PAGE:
Researchers at the Institute of Quantum Computing (IQC) of the University of Waterloo said that multi-particle quantum walks may be a key technology to create a scalable quantum computer for universal computation.
In a paper to be published in the Science journal, the research team of IQC Associate Professor Andrew Childs, post-doctoral fellow David Gosset and PhD student Zak Webb propose that multi-particle quantum walks can be used for universal computation. A multi-particle quantum walk is when particles live on the vertices of a graph and can move between vertices joined by an edge which enables nearby particles to interact with each other
In contrast to traditional descriptions of the functionality of quantum bits, or "qubits", a quantum algorithm can be installed by letting the qubits "walk" on a defined graph without the need to control them. The scientists said that the idea is analogous to "a billiard-ball computer where classical logic gates are performed using collisions."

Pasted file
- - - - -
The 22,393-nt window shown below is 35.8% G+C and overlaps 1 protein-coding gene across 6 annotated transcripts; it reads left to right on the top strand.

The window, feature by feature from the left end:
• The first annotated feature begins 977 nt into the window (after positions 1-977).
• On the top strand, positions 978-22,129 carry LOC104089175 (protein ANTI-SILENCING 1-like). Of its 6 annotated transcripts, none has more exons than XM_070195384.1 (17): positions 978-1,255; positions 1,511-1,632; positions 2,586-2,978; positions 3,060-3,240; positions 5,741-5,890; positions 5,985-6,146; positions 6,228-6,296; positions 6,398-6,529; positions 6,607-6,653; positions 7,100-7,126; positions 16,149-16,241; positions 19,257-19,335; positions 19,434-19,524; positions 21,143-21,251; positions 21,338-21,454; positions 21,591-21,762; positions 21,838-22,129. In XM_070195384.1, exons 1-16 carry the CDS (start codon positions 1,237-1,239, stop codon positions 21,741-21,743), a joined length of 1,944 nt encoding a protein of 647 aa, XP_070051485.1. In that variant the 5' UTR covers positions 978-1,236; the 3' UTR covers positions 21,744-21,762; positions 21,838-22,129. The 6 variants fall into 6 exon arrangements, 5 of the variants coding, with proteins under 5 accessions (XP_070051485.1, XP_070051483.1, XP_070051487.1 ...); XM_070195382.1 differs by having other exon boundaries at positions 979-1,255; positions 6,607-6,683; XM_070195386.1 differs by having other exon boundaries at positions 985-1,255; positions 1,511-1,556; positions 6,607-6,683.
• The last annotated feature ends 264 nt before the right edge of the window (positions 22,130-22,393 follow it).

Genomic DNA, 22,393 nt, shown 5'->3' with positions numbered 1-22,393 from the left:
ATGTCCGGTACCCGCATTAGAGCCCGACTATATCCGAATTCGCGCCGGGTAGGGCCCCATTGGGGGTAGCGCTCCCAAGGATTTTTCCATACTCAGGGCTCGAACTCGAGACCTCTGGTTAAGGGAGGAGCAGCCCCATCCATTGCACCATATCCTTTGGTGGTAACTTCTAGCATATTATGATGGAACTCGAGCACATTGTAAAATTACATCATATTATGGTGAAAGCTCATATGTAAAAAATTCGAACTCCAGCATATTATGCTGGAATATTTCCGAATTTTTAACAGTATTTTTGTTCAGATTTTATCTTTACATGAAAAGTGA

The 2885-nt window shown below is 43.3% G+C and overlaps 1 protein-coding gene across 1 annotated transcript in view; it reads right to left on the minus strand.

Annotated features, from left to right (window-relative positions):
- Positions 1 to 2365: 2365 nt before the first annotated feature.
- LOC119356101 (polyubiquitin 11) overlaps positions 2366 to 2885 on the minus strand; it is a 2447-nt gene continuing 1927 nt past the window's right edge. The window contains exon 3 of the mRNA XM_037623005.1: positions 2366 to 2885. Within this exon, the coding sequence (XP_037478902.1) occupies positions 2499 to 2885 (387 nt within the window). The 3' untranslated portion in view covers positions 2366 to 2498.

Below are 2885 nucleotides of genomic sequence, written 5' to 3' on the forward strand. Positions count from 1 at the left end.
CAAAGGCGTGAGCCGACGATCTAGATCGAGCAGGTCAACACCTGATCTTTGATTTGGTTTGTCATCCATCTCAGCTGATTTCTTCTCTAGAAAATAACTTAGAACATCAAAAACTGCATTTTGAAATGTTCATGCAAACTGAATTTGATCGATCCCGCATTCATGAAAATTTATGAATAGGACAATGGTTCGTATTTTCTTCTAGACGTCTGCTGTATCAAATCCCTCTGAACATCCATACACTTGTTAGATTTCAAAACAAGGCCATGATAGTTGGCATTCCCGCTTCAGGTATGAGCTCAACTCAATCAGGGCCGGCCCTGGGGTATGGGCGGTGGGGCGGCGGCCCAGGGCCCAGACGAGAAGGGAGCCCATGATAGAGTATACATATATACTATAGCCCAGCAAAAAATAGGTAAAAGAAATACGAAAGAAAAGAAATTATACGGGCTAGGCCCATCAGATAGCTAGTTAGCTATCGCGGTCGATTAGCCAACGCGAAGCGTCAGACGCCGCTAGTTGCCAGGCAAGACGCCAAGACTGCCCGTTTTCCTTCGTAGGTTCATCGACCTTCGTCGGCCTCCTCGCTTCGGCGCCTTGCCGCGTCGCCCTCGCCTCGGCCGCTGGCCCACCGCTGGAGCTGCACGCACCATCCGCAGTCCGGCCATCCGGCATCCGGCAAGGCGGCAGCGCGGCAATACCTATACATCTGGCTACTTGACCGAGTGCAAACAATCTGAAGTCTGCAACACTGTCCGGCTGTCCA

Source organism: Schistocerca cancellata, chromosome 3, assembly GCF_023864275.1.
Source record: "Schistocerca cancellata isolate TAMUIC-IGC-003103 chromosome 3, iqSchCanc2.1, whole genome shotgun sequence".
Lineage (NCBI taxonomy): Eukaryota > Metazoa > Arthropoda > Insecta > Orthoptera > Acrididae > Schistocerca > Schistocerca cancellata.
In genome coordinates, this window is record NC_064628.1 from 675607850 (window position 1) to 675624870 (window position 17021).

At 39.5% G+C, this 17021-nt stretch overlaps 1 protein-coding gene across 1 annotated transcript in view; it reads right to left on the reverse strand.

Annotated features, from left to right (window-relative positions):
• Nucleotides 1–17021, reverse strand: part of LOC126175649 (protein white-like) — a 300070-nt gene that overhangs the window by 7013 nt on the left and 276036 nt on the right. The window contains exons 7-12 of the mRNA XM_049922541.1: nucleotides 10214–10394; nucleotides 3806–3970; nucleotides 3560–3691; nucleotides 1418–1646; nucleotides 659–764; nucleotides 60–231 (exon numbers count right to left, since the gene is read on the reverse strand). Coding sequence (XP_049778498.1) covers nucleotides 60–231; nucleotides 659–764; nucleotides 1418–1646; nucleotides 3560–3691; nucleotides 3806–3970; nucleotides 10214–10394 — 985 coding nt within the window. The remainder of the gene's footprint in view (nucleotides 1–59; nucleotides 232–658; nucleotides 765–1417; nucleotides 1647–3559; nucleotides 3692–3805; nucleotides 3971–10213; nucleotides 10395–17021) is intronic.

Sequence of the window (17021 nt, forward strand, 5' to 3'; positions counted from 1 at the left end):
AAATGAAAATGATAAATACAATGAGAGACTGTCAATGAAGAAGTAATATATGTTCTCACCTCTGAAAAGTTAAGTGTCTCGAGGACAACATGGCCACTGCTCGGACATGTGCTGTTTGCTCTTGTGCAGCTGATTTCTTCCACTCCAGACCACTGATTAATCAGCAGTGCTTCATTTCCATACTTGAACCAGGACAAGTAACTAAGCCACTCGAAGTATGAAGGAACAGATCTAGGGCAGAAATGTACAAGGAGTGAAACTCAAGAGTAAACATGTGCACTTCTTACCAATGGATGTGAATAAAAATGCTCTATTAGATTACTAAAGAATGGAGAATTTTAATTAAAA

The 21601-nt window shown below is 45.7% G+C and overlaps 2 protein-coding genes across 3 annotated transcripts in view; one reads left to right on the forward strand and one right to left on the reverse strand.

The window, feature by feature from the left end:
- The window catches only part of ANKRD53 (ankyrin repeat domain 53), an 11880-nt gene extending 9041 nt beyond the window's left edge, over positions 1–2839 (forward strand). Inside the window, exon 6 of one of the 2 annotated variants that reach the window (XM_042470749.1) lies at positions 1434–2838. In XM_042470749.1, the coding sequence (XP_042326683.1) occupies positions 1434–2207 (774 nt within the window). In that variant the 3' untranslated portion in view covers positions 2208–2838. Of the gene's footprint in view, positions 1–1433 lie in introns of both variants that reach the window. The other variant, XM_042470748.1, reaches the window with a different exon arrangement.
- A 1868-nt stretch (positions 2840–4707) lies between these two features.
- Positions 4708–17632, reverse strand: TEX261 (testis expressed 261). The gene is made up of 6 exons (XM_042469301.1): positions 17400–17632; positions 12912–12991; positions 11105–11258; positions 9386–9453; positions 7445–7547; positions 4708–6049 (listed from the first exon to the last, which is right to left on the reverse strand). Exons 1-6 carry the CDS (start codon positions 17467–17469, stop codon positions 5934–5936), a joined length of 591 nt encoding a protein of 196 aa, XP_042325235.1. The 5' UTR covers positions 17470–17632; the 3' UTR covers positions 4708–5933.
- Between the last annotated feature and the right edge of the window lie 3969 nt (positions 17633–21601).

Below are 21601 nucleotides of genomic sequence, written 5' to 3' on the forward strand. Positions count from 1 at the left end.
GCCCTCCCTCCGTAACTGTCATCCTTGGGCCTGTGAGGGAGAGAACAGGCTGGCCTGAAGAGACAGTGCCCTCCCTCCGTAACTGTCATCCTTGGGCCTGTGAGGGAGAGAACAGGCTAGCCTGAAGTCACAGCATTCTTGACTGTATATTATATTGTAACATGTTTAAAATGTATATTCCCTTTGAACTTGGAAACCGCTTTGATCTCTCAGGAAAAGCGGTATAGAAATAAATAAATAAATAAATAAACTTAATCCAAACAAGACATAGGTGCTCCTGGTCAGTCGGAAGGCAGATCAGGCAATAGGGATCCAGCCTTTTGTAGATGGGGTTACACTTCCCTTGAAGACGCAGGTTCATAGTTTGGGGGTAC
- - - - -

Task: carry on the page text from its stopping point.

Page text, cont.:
Most interestingly, the iCQ model claims to scalable and overcome one of the most critical problems in quantum computing research today. Associate professor Andrew Childs stated that his teams is identifying "the requirements to implement quantum walks so they have the potential for significant quantum speedup, paving the way for scalable future experiments."
"In principle we can cast any quantum algorithm into this model," Childs said. In future work, Childs said that he is interested in applying the model to develop new quantum algorithms and to study problems in quantum computational complexity.